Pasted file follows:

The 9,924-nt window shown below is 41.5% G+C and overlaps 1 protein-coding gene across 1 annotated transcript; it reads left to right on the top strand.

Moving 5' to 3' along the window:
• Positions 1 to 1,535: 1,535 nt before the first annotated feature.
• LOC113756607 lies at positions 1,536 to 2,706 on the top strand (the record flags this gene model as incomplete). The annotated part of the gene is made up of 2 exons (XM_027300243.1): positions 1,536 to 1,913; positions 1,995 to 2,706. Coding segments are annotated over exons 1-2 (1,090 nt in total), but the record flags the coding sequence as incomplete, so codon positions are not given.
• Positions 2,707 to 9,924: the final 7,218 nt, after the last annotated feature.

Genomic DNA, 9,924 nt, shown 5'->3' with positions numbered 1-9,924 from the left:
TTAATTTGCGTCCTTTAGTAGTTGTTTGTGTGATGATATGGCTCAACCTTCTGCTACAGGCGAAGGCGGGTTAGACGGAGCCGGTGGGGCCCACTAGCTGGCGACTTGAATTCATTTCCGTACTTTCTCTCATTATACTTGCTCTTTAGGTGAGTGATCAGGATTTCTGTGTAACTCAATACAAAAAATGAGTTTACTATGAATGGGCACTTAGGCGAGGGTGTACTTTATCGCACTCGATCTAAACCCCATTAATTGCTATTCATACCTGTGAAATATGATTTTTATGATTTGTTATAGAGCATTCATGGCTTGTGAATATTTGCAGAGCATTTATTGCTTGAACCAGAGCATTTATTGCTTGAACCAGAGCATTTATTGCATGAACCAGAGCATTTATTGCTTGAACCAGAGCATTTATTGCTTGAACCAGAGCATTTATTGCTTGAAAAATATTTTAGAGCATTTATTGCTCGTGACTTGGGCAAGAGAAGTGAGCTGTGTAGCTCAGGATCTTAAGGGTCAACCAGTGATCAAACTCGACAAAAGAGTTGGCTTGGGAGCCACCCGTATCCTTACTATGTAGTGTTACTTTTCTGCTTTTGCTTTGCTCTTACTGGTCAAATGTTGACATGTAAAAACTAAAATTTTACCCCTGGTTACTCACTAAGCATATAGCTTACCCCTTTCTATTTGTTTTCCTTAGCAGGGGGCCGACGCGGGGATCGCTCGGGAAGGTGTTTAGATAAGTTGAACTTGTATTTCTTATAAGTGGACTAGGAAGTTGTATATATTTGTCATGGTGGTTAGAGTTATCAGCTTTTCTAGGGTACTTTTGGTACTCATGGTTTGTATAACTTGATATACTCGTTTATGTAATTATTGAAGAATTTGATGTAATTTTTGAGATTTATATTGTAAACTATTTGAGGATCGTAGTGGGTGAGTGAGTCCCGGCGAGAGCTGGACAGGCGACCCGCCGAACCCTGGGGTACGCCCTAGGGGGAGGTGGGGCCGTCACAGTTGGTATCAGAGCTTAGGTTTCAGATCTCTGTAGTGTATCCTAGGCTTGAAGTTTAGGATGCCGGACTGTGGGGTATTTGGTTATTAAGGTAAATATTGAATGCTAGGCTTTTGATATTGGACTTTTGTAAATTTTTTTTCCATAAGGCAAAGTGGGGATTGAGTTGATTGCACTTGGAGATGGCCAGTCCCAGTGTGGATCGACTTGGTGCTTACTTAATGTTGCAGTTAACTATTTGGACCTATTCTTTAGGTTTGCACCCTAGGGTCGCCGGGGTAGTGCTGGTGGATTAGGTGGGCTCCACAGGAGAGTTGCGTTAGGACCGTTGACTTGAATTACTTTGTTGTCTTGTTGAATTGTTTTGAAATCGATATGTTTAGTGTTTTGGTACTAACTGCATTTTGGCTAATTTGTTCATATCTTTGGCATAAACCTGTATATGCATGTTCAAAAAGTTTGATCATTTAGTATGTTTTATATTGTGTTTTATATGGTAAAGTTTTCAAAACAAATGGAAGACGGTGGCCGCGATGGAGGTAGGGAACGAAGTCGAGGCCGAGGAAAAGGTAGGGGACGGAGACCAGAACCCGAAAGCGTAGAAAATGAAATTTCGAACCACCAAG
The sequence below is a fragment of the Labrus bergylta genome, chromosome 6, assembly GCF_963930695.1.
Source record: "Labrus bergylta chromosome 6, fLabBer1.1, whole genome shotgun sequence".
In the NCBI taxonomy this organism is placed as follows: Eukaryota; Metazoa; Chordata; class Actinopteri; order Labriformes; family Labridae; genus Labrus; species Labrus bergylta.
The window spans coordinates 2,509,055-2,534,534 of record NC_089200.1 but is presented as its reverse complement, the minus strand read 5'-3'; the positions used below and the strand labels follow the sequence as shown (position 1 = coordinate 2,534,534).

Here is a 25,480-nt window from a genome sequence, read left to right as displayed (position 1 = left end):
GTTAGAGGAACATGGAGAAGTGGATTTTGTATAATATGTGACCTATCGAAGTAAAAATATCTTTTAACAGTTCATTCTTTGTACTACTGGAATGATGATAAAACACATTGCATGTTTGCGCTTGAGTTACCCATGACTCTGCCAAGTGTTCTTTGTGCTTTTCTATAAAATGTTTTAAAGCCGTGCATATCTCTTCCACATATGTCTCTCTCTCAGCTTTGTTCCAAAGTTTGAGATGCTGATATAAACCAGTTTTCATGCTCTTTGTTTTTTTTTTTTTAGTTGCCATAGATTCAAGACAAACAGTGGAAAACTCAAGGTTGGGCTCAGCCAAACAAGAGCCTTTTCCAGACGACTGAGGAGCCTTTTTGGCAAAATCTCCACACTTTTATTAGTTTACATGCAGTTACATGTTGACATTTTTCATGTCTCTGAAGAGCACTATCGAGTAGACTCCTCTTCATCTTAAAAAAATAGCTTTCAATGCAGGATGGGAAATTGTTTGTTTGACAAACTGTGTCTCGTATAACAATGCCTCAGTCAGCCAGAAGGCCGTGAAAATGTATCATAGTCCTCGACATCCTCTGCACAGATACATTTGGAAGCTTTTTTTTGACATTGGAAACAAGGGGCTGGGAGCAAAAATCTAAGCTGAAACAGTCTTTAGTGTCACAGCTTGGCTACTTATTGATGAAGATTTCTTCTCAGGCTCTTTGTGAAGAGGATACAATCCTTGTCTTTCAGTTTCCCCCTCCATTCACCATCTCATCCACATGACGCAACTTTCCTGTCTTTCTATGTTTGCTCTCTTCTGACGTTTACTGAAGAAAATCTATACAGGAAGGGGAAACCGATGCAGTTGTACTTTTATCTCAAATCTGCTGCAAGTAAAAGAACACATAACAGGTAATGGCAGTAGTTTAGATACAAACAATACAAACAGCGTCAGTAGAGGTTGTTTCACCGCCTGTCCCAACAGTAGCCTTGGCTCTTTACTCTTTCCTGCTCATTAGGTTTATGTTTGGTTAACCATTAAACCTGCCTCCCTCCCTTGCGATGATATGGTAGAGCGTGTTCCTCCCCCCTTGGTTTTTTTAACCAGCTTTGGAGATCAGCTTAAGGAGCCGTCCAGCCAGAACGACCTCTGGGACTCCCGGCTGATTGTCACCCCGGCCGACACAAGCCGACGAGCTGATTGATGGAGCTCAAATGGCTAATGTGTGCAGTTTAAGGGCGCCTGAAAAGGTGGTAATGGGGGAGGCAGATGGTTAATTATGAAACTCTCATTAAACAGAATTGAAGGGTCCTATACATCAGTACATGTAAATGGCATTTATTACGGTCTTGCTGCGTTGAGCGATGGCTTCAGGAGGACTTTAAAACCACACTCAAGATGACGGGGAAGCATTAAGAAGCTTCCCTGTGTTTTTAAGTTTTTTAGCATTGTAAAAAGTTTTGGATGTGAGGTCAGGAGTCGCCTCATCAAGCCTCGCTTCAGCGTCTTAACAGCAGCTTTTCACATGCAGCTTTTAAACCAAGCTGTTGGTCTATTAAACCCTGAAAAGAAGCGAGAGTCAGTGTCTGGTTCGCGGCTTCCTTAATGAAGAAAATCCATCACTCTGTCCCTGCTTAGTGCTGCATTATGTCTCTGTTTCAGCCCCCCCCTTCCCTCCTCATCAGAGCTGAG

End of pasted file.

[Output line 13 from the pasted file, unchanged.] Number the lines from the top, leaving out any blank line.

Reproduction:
GTTAGAGGAACATGGAGAAGTGGATTTTGTATAATATGTGACCTATCGAAGTAAAAATATCTTTTAACAGTTCATTCTTTGTACTACTGGAATGATGATAAAACACATTGCATGTTTGCGCTTGAGTTACCCATGACTCTGCCAAGTGTTCTTTGTGCTTTTCTATAAAATGTTTTAAAGCCGTGCATATCTCTTCCACATATGTCTCTCTCTCAGCTTTGTTCCAAAGTTTGAGATGCTGATATAAACCAGTTTTCATGCTCTTTGTTTTTTTTTTTTTAGTTGCCATAGATTCAAGACAAACAGTGGAAAACTCAAGGTTGGGCTCAGCCAAACAAGAGCCTTTTCCAGACGACTGAGGAGCCTTTTTGGCAAAATCTCCACACTTTTATTAGTTTACATGCAGTTACATGTTGACATTTTTCATGTCTCTGAAGAGCACTATCGAGTAGACTCCTCTTCATCTTAAAAAAATAGCTTTCAATGCAGGATGGGAAATTGTTTGTTTGACAAACTGTGTCTCGTATAACAATGCCTCAGTCAGCCAGAAGGCCGTGAAAATGTATCATAGTCCTCGACATCCTCTGCACAGATACATTTGGAAGCTTTTTTTTGACATTGGAAACAAGGGGCTGGGAGCAAAAATCTAAGCTGAAACAGTCTTTAGTGTCACAGCTTGGCTACTTATTGATGAAGATTTCTTCTCAGGCTCTTTGTGAAGAGGATACAATCCTTGTCTTTCAGTTTCCCCCTCCATTCACCATCTCATCCACATGACGCAACTTTCCTGTCTTTCTATGTTTGCTCTCTTCTGACGTTTACTGAAGAAAATCTATACAGGAAGGGGAAACCGATGCAGTTGTACTTTTATCTCAAATCTGCTGCAAGTAAAAGAACACATAACAGGTAATGGCAGTAGTTTAGATACAAACAATACAAACAGCGTCAGTAGAGGTTGTTTCACCGCCTGTCCCAACAGTAGCCTTGGCTCTTTACTCTTTCCTGCTCATTAGGTTTATGTTTGGTTAACCATTAAACCTGCCTCCCTCCCTTGCGATGATATGGTAGAGCGTGTTCCTCCCCCCTTGGTTTTTTTAACCAGCTTTGGAGATCAGCTTAAGGAGCCGTCCAGCCAGAACGACCTCTGGGACTCCCGGCTGATTGTCACCCCGGCCGACACAAGCCGACGAGCTGATTGATGGAGCTCAAATGGCTAATGTGTGCAGTTTAAGGGCGCCTGAAAAGGTGGTAATGGGGGAGGCAGATGGTTAATTATGAAACTCTCATTAAACAGAATTGAAGGGTCCTATACATCAGTACATGTAAATGGCATTTATTACGGTCTTGCTGCGTTGAGCGATGGCTTCAGGAGGACTTTAAAACCACACTCAAGATGACGGGGAAGCATTAAGAAGCTTCCCTGTGTTTTTAAGTTTTTTAGCATTGTAAAAAGTTTTGGATGTGAGGTCAGGAGTCGCCTCATCAAGCCTCGCTTCAGCGTCTTAACAGCAGCTTTTCACATGCAGCTTTTAAACCAAGCTGTTGGTCTATTAAACCCTGAAAAGAAGCGAGAGTCAGTGTCTGGTTCGCGGCTTCCTTAATGAAGAAAATCCATCACTCTGTCCCTGCTTAGTGCTGCATTATGTCTCTGTTTCAGCCCCCCCCTTCCCTCCTCATCAGAGCTGAG